The date depends on whether one is referring to date of completion or date of printing. The map was completed by April 1750 but the 1st edition was not printed until June 1752.
Arader Galleries says:
BAUCHE, PHILLIPPE (1700 - 1773) - DE L'ISLE, JOSEPH NICOLAS
(1688-1768). CARTE DE NOUVELLES DECOUVERTES AU NORD DE LA MER DE SUD.
PARIS: G. DELISLE AND P. BUACHE, .
Note the attribution is to Philippe Bauche [sic] AND Joseph-Nicholas de l'Isle. Buache was married to the daughter of the cartographer Guillaume de l'Isle, half-brother of Joseph-Nicholas.
Raremaps.com also gives June 1752, published in Paris. This was the 1st edition. There then arose a dispute between Buache and De L'Isle. Referring to the 1st edition of June 1752,
Fonte's entrance is at roughly 63°N latitude.
In the face of criticism, De L'Isle published another map in September
1752 moving the entrance to 53°N, as the letters had stated. This
caused a rift between De L'Isle and Buache, as the latter stuck to the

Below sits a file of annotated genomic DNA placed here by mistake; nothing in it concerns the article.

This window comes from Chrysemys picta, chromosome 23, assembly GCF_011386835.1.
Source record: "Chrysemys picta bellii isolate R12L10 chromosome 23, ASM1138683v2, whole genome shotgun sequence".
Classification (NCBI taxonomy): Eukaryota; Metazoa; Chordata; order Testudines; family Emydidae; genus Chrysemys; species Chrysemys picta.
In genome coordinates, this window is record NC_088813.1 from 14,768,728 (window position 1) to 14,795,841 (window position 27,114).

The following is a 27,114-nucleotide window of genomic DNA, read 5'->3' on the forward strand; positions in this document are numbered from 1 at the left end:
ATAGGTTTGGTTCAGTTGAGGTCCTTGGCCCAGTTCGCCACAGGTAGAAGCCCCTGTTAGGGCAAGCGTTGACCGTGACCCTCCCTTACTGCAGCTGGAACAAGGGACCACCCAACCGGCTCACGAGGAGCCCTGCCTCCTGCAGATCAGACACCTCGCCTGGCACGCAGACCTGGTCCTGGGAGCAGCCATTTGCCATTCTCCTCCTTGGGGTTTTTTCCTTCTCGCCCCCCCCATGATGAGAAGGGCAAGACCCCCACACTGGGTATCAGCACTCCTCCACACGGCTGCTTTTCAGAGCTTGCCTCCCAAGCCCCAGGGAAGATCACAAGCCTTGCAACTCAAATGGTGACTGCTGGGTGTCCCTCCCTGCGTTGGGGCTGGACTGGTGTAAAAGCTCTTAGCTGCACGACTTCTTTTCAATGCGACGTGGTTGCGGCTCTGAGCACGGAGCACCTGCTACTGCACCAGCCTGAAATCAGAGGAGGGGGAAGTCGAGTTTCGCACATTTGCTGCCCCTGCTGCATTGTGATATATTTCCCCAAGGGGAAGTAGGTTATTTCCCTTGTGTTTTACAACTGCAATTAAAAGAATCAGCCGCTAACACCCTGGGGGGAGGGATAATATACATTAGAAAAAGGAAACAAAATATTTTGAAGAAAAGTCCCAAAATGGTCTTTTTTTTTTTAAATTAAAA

initial misreading of the letters.
Thus the University of Hawaii map is the one from which the June 1752 printing made as it shows Fonte's entrance at 63 degrees N latitude, but it is not identical to the one shown on the Raremaps site. Included in the text top centre on the latter are the words
Presentee a l'Academie, dans son Assemblee publique du 8 Avril 1750.
Par Mr. De l'Isle.
Note: 'l'Academie' refers to Académie des sciences
There is yet another copy of the map here, made after the rift between de l'Isle and Buache and with the date 'September 1752'. It is described as
an unrecorded state of Joseph-Nicolas de L'Isle's (Delisle) map of the
Northern Pacific Ocean and Arctic.
and is attributed to 'The De L'Isle family' (which included Buache) and Jacques-Nicolas Bellin.
This is the text in the top left corner of the map above. Source for both images: Geographicus
As the OP noted, there are dates on the map itself. These refer to discoveries and voyages made. The latest date evident is 1747:
Eau de Wager decouv. 1746 et 1747.
This refers to Wager Inlet
...first probed by Christopher Middleton in the early 1740s and
supposedly one of the possible sources of a Northwest Passage.
1747 is also when De L'Isle left Russia for Paris "with a large map collection". Presumably, he and Buache then started work on the copy which they presented on the 8th of April 1750. Perhaps worth noting is that de l'Isle had previously made a map of the Pacific in 1737.